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Re: AI-GEOSTATS: Extreme values?

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  • Marcel Vallée
    Dear Chaosheng Zhang This problem can be looked in various perspectives. You have to fit the data in the broader picture and objectives. First, what do your
    Message 1 of 10 , Dec 14, 2001
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      Dear Chaosheng Zhang

      This problem can be looked in various perspectives. You have to fit the data in the broader
      picture and objectives.

      First, what do your soil samples represent? How were they collected, what was their size? Are
      they spot samples, multiple takes in a cross pattern with x metres between takes up to y
      meters away from the centre? Etc.?

      A significant part of nuggets effects when dealing with rock or soil materials may be sampling
      and sample preparation generated. If these samples were assayed by AA, what was the size
      of the portion used? If one gram, it is much more liable to generating a nugget effect than with 5
      or 10 grams whenever pulverisation size was not fine enough and uniform.

      Second, what is the purpose of your study. Academic work? Detection, remediation-
      restoration, etc.? The high values might have physical significance in the later perspective
      and smothing them may not be the ideal solution. Lead and Arsenic contamination cannot be
      neglected or minimized.

      In an industry or regulation perspective, the recommendation in that case might be to to carry
      out additional sampling around the hot spots to delineate them better, say samples at 100 m
      spacing, as well as checking the original hot spots, with a sampling method designed to be
      representative. I am afraid I may not be easing you out of your problem, but such is physical
      reality.

      Chapter 8 in Jeff Myer's book "Geostatistical Error Management," deals with sampling and
      Chapter 16 with sampling strategy. I published a text on "Sampling Quality Control" in a
      mineral exploration and development perspective in Exploration and Mining Geology, Vol 7,
      No 1-2, p. 107-116 (1998). This issue has several other papers on sampling. If it is not
      available to you, I could send you a file copy of my paper.

      Cheers

      Marcel Vallée

      Geoconseil Marcel Vallée Inc.
      706 Routhier Ave
      Québec, Québec G1X 3J9
      Canada
      Tel: (1) 418 652 3497
      Fax: (1) 418 652 9148
      Email: vallee.marcel@...

      ================================================

      14/12/01 06:33:35, Chaosheng Zhang <Chaosheng.Zhang@...> wrote:

      >Dear Marcel Vallée,
      >
      >Thanks. I think the sampling density is good enough to reveal the spatial
      >structure, and the extreme samples are located within the "hot spots". The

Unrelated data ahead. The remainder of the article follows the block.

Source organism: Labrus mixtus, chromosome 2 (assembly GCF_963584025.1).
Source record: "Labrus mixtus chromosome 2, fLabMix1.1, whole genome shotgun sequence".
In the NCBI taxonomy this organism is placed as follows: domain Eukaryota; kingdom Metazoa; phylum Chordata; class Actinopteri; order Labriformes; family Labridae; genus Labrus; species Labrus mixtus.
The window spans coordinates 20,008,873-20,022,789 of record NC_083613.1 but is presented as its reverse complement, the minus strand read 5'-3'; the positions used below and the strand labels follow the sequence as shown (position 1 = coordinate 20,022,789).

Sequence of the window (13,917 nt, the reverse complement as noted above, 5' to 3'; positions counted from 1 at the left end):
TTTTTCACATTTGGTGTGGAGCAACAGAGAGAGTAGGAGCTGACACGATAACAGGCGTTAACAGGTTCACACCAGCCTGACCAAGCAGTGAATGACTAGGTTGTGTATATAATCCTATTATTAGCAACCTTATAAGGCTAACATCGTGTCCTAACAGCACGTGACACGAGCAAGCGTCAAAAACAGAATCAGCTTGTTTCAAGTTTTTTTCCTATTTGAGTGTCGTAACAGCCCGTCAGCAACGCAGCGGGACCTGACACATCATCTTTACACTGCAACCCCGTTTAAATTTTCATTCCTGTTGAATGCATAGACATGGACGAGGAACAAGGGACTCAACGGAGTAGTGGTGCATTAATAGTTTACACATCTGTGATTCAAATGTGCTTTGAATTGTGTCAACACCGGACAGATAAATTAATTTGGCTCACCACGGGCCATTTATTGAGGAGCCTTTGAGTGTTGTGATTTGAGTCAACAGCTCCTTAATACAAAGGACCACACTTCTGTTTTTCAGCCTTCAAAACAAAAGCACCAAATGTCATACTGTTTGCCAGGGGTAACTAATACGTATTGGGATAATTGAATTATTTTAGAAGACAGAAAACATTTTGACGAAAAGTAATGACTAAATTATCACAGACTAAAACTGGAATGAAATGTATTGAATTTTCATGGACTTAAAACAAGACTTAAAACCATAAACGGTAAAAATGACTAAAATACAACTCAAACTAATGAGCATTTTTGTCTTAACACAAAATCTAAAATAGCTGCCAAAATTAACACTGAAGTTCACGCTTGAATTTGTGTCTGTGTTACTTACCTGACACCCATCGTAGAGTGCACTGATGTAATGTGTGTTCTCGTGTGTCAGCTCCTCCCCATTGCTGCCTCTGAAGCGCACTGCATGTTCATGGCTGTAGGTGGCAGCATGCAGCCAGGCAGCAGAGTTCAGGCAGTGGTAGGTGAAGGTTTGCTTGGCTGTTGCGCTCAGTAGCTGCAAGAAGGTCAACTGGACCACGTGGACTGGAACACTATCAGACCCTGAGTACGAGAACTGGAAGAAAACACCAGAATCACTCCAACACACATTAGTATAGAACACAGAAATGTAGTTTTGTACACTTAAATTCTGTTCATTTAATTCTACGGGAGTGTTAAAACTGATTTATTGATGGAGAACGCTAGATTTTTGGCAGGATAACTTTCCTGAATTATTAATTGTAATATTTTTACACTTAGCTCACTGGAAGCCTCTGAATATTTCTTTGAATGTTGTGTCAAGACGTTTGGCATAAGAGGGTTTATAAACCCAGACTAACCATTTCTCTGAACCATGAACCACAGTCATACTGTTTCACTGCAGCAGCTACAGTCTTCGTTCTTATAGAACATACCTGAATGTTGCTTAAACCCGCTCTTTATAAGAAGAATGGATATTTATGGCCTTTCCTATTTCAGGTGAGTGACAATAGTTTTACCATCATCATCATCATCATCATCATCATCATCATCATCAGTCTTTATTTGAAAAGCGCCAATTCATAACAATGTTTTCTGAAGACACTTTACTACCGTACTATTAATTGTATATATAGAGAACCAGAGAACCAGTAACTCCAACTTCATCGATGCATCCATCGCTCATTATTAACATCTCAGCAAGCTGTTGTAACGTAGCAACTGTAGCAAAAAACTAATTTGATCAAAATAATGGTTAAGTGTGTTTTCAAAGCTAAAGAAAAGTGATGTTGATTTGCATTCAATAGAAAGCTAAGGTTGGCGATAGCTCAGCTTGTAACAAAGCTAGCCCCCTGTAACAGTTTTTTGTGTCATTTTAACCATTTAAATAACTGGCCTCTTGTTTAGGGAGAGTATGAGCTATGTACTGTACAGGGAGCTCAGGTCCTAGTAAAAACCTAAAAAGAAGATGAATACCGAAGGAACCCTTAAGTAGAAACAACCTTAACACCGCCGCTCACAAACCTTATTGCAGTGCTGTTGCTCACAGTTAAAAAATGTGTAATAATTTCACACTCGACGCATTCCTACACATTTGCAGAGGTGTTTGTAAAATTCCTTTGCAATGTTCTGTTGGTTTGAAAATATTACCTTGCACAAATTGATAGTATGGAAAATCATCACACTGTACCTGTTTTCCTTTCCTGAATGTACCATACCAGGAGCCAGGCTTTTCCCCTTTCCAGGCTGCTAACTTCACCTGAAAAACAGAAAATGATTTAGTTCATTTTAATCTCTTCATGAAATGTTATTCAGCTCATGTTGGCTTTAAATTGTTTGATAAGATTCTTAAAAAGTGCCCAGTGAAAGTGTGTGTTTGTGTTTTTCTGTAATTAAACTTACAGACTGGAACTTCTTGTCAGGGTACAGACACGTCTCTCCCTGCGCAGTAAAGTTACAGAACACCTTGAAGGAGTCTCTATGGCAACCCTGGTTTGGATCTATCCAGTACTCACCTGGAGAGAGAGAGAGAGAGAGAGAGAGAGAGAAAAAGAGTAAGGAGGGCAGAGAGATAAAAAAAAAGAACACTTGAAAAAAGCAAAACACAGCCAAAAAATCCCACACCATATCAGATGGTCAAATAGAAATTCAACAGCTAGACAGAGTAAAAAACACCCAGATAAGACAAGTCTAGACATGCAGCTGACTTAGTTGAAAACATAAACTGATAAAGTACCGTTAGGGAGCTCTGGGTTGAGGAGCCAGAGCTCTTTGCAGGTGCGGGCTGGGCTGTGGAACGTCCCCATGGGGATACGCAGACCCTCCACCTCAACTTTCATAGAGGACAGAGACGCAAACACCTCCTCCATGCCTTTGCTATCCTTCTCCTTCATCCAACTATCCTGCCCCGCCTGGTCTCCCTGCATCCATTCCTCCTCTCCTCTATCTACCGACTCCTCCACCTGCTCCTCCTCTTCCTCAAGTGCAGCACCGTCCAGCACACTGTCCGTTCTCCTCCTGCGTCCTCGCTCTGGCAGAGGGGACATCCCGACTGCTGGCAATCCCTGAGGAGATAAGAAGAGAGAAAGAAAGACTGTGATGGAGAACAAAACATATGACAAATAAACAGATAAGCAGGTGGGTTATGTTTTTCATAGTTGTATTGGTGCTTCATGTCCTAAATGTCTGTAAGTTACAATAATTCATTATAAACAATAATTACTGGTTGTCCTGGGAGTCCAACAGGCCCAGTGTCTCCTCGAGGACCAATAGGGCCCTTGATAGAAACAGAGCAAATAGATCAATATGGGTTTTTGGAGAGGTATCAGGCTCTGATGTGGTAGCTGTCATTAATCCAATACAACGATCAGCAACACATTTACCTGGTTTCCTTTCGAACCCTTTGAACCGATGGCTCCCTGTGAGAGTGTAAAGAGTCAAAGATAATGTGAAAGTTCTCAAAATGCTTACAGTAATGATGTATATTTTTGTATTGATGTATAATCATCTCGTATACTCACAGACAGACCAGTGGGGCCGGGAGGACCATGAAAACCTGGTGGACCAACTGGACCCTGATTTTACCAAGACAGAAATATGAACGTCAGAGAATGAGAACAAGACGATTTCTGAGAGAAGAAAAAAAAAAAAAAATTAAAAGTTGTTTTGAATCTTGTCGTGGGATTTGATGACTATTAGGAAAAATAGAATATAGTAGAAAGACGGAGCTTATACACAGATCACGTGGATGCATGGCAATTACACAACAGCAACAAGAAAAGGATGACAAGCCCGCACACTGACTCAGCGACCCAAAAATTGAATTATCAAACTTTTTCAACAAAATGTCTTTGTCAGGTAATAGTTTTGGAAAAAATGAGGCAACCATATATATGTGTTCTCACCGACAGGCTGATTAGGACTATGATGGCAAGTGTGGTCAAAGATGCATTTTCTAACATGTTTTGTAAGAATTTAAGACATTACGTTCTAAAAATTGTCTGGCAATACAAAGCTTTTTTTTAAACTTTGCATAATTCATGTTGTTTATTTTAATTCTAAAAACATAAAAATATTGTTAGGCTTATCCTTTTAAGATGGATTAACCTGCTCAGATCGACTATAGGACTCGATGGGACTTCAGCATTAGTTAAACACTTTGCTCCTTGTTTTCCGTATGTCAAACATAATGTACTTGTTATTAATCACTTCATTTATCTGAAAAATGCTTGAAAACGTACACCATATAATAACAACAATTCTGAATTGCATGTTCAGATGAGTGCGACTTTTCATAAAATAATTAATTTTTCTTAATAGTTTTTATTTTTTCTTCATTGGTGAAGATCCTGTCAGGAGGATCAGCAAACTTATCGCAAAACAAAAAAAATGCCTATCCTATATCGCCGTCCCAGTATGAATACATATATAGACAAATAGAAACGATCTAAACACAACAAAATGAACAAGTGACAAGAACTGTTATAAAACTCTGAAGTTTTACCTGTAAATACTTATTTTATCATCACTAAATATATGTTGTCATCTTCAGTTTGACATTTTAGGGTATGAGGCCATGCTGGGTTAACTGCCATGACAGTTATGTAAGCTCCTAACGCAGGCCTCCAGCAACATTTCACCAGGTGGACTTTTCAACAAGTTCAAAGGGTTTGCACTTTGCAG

>problem is that the few values are still extremely high within the "hot
      >spots". This may be what the "nugget effect" means.
      >
      >I'm just wondering if these few extreme values should really be "discarded"/
      >"censored" or replaced. However, this could get some criticism as they may
      >be "real".
      >
      >If it is hard to find the best way, I will have to "replace" all the extreme
      >values with 99% or 98% percentiles. But I'm not sure if it is appropriate to
      >do so.
      >
      >Cheers,
      >
      >Chaosheng Zhang
      >
      >
      >----- Original Message -----
      >From: "Marcel Vallée" <vallee.marcel@...>
      >To: <ai-geostats@...>; "Chaosheng Zhang" <Chaosheng.Zhang@...>
      >Sent: Thursday, December 13, 2001 10:40 PM
      >Subject: Re: AI-GEOSTATS: Extreme values?
      >
      >
      >>
      >> Dear Chaosheng Zang
      >>
      >> The sampling interval is so wide that the high values could easily be
      >>related to "hot spots" of
      >> higher grade contamination, i..e dumping areas for particular kinds of
      >>slags, mineralized waste, etc. A property map might help.
      >>
      >> Have you contoured the data? If so, the sampling interval is so wide that
      >>real hot spots of
      >> environmental significance might not show 2D distribution on such a wide
      >sampling grid, however.
      >>
      >> Regards
      >>
      >> Marcel Vallée, Eng,, Geo.
      >> Geoconseil Marcel Vallée Inc.
      >> 706 Routhier Ave
      >> Québec, Québec G1X 3J9
      >> Canada
      >> Tel: (1) 418 652 3497
      >> Fax: (1) 418 652 9148
      >> Email: vallee.marcel@...
      >>
      >> ==============================================
      >> 13/12/01 08:01:48, Chaosheng Zhang <Chaosheng.Zhang@...> wrote:
      >> >
      >> > Date: Thu, 13 Dec 2001 13:01:48 +0000
      >> >
      >> > From: Chaosheng Zhang <Chaosheng.Zhang@...>
      >> > Subject:AI-GEOSTATS: Extreme values?
      >> > To: ai-geostats@...
      >> >
      >> > Dear all,
      >> >
      >> > My question is: How to deal with the extreme/outlying values in a data
      >>>set?
      >>>
      >> > I am dealing with heavy metal concentrations in soils from a mine area.
      >>>The sample number is 223, and the samples are spatially evenly distributed
      >>>with the sampling interval of 400 metres. There are several samples with
      >>>extremely high values, which makes me feel uncomfortable. The
      >>>percentiles of the dataset are listed as follows (in mg/kg):
      >> >
      >> >
      >> > Zn Cu Pb Cd As
      >> > Min 4 1 25 0.0 2
      >> > 5% 35 6 35 0.1 6
      >> > 10% 40 7 41 0.2 7
      >> >
      >> > 25% 65 13 62 0.3 9
      >> > 50% 122 18 168 0.6 15